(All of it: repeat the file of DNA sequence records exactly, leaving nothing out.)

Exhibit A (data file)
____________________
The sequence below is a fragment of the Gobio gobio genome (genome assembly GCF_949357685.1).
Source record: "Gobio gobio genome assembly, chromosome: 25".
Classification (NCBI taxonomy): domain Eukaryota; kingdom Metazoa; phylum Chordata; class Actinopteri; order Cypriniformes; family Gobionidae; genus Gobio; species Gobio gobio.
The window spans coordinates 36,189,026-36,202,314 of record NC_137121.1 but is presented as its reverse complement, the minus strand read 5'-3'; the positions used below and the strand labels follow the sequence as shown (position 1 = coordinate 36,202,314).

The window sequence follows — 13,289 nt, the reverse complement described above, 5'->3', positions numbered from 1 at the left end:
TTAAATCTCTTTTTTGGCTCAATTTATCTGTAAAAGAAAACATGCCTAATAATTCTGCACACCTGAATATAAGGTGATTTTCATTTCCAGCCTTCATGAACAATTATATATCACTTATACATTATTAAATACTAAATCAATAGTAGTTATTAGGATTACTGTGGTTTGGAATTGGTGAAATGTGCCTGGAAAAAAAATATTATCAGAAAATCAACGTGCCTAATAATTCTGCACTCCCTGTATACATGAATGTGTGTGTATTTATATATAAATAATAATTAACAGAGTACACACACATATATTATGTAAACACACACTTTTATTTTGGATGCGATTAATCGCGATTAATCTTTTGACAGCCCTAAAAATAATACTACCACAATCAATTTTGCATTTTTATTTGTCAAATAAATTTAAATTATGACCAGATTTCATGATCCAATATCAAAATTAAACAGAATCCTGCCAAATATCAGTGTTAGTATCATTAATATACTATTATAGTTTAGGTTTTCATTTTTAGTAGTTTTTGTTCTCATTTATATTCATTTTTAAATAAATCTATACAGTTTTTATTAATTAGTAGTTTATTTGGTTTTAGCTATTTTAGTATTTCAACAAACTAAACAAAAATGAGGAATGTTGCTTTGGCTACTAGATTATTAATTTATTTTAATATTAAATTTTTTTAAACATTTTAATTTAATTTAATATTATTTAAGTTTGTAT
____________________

The sequence below is a fragment of the Gobio gobio genome (genome assembly GCF_949357685.1).
Source record: "Gobio gobio genome assembly, chromosome: 25".
Classification (NCBI taxonomy): domain Eukaryota; kingdom Metazoa; phylum Chordata; class Actinopteri; order Cypriniformes; family Gobionidae; genus Gobio; species Gobio gobio.
The window spans coordinates 36,189,026-36,202,314 of record NC_137121.1 but is presented as its reverse complement, the minus strand read 5'-3'; the positions used below and the strand labels follow the sequence as shown (position 1 = coordinate 36,202,314).

The window sequence follows — 13,289 nt, the reverse complement described above, 5'->3', positions numbered from 1 at the left end:
TTAAATCTCTTTTTTGGCTCAATTTATCTGTAAAAGAAAACATGCCTAATAATTCTGCACACCTGAATATAAGGTGATTTTCATTTCCAGCCTTCATGAACAATTATATATCACTTATACATTATTAAATACTAAATCAATAGTAGTTATTAGGATTACTGTGGTTTGGAATTGGTGAAATGTGCCTGGAAAAAAAATATTATCAGAAAATCAACGTGCCTAATAATTCTGCACTCCCTGTATACATGAATGTGTGTGTATTTATATATAAATAATAATTAACAGAGTACACACACATATATTATGTAAACACACACTTTTATTTTGGATGCGATTAATCGCGATTAATCTTTTGACAGCCCTAAAAATAATACTACCACAATCAATTTTGCATTTTTATTTGTCAAATAAATTTAAATTATGACCAGATTTCATGATCCAATATCAAAATTAAACAGAATCCTGCCAAATATCAGTGTTAGTATCATTAATATACTATTATAGTTTAGGTTTTCATTTTTAGTAGTTTTTGTTCTCATTTATATTCATTTTTAAATAAATCTATACAGTTTTTATTAATTAGTAGTTTATTTGGTTTTAGCTATTTTAGTATTTCAACAAACTAAACAAAAATGAGGAATGTTGCTTTGGCTACTAGATTATTAATTTATTTTAATATTAAATTTTTTTAAACATTTTAATTTAATTTAATATTATTTAAGTTTGTAT